That helped a lot for me. Next, I find the conversation style of the content very easy to read. I have chosen to type out the code examples as they appeared in the text (and constructing my own flash media images and movie clips) rather than use the existing digital files, so I can have practice actually assembling projects on my own. So far I'm not half way through the book, but it looks very promising, and I only had one difficulty with the code in the book so far- which was a result of Adobe changing a setting in Flash's publish function.
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2 of 2 people found the following review helpful By Joseph Albanese on Feb. 16 2008
Format: Paperback
OK - I have Flash books coming out of my ears! I have been reading them for several years now but for some reason I still have not been able to develop an understanding of this complicated, and sometimes illogical software called Flash.

Most recently, I purchased another O'Reilly book titled Essential ActionScript 3.0 but after getting about 20 pages into it I realized that this book, although a good book as well, was meant more as a reference book for experienced ActionScript programmers, which I was not. I decided to search for a book that would allow me to walk before I run.

An Internet search presented me with several choices but the thing that caught my eye with this book was the sub-title "A Beginner's Guide". As I started to read the book I quickly realized that I had found exactly what I was looking for, a beginner's guide to ActionScript 3.0.

The book is well-written and concise with each chapter building on the next. Further, I had a question that I submitted through the companion Web Site and the author (not a help desk representative) replied within hours! Very impressive!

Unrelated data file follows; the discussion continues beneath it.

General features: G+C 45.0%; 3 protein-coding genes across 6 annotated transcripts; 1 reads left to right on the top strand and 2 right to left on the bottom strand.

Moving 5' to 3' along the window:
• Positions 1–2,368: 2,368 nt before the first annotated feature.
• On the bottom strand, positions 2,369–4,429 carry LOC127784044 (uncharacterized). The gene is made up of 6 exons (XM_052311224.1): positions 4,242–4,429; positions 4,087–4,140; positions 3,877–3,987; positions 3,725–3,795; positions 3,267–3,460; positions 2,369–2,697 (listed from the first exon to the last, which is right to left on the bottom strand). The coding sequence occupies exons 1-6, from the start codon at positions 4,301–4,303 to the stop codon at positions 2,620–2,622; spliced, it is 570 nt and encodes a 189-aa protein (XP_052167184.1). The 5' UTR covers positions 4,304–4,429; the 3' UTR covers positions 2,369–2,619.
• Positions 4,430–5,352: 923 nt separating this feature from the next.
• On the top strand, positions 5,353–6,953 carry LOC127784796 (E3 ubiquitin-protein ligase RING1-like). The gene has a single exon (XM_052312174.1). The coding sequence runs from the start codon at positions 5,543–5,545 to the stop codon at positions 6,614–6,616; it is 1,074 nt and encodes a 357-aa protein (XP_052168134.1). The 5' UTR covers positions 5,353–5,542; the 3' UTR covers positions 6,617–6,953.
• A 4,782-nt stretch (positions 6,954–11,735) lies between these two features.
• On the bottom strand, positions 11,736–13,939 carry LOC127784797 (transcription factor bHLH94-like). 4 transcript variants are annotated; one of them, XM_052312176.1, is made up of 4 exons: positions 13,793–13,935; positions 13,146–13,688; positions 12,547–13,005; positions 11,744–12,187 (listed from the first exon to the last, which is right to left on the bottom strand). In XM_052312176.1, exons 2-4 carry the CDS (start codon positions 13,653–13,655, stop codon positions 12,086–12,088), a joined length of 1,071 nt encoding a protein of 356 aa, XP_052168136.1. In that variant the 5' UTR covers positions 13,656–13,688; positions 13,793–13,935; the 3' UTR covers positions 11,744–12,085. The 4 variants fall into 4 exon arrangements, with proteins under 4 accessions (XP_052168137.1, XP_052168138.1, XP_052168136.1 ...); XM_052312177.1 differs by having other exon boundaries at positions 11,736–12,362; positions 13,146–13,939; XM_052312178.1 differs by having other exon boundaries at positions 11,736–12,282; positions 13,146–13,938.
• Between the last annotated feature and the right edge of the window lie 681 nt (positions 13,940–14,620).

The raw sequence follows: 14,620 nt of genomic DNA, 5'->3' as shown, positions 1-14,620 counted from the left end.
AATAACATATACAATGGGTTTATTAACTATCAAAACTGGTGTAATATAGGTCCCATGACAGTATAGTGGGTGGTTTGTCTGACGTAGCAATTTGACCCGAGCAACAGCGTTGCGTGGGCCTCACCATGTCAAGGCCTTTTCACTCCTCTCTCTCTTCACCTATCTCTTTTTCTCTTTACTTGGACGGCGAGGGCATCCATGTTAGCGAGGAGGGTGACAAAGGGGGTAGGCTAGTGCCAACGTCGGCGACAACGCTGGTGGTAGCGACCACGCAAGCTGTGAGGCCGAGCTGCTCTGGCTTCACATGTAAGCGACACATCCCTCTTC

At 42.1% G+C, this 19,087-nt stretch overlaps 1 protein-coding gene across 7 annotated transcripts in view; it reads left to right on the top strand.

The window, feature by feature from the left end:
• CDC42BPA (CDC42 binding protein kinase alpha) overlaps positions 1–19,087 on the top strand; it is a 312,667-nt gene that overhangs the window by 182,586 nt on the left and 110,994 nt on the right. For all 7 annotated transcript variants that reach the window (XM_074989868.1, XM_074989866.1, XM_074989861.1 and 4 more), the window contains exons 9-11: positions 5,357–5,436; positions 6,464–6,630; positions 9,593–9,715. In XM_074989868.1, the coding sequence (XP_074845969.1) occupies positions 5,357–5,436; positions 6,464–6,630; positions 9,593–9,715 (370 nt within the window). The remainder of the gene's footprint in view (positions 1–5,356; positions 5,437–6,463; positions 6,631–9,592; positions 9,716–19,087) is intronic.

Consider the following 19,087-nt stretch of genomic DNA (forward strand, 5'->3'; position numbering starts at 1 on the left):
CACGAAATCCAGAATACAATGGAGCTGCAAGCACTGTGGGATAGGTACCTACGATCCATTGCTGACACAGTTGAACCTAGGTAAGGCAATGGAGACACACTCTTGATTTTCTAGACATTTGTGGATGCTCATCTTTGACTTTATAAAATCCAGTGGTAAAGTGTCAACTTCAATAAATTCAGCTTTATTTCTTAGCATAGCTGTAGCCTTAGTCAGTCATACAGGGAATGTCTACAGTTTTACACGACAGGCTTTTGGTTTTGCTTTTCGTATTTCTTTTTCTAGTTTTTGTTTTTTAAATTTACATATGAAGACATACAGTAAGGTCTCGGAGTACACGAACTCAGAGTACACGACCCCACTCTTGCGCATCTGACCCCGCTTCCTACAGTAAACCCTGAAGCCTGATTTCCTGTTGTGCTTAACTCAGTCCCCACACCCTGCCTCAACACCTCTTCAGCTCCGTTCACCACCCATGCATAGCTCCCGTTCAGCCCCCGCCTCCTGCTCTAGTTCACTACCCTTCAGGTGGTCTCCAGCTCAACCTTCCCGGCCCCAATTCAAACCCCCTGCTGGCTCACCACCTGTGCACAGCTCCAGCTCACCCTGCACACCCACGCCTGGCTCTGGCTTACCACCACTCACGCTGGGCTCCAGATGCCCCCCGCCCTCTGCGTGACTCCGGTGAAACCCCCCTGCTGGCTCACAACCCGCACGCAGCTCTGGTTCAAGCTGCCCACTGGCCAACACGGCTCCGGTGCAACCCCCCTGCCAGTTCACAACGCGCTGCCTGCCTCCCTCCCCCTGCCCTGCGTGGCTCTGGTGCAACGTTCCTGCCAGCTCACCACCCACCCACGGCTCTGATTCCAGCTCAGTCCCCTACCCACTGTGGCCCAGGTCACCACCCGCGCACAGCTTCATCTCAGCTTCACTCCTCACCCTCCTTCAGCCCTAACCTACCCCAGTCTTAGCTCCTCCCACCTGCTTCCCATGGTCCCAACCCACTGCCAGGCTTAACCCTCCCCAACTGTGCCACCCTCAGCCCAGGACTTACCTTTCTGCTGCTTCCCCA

To use a football analogy, for the last several years I have been a running back, running up and down the line looking for a hole and finally I have found it!

Best regards - Joseph Albanese
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1 of 1 people found the following review helpful By Darren Osadchuk on March 26 2008
Format: Paperback
For many designers and developers who use Adobe Flash, the introduction of ActionScript 3 was met with some trepidation. The perceived increase in the complexity of ActionScript 3 code compared to ActionScript 2 - including the belief that you must use Object-Oriented Programming to use AS3 - has led some to decide to stick with AS2. This is unfortunate, as AS3 has a number of advantages over AS2. While AS3 is somewhat more complex than AS2, it is not prohibitively so, and the time required to bring oneself up to speed with AS3 is well rewarded.

"Learning ActionScript 3.0", by Rich Shupe and Zevan Rosser is, overall, a great introduction to AS3. The chapters are well organized, with a quick run-through of some familiar ActionScript concepts and code. If you've written any ActionScript before, you can skip this part, or skim through it just for some reassurance that not everything in AS3 is completely different from what you already know.

The subsequent chapters cover major aspects of ActionScript programming, ranging from graphics to sound and video to loading pretty much any sort of data. For example, the new display list in AS3 is thoroughly and clearly explained; as somebody still relatively new to AS3 I found this to be a pretty significant change to the way I think about Flash, so I appreciated how well the authors covered this part of AS3. And if you think that everything in AS3 only got more complicated, this book is worth it alone for the chapter on working with XML. These and other topics are explained clearly and thoroughly. The authors are both teachers at New York's School of Visual Arts, and their experience as educators shows through in their writing.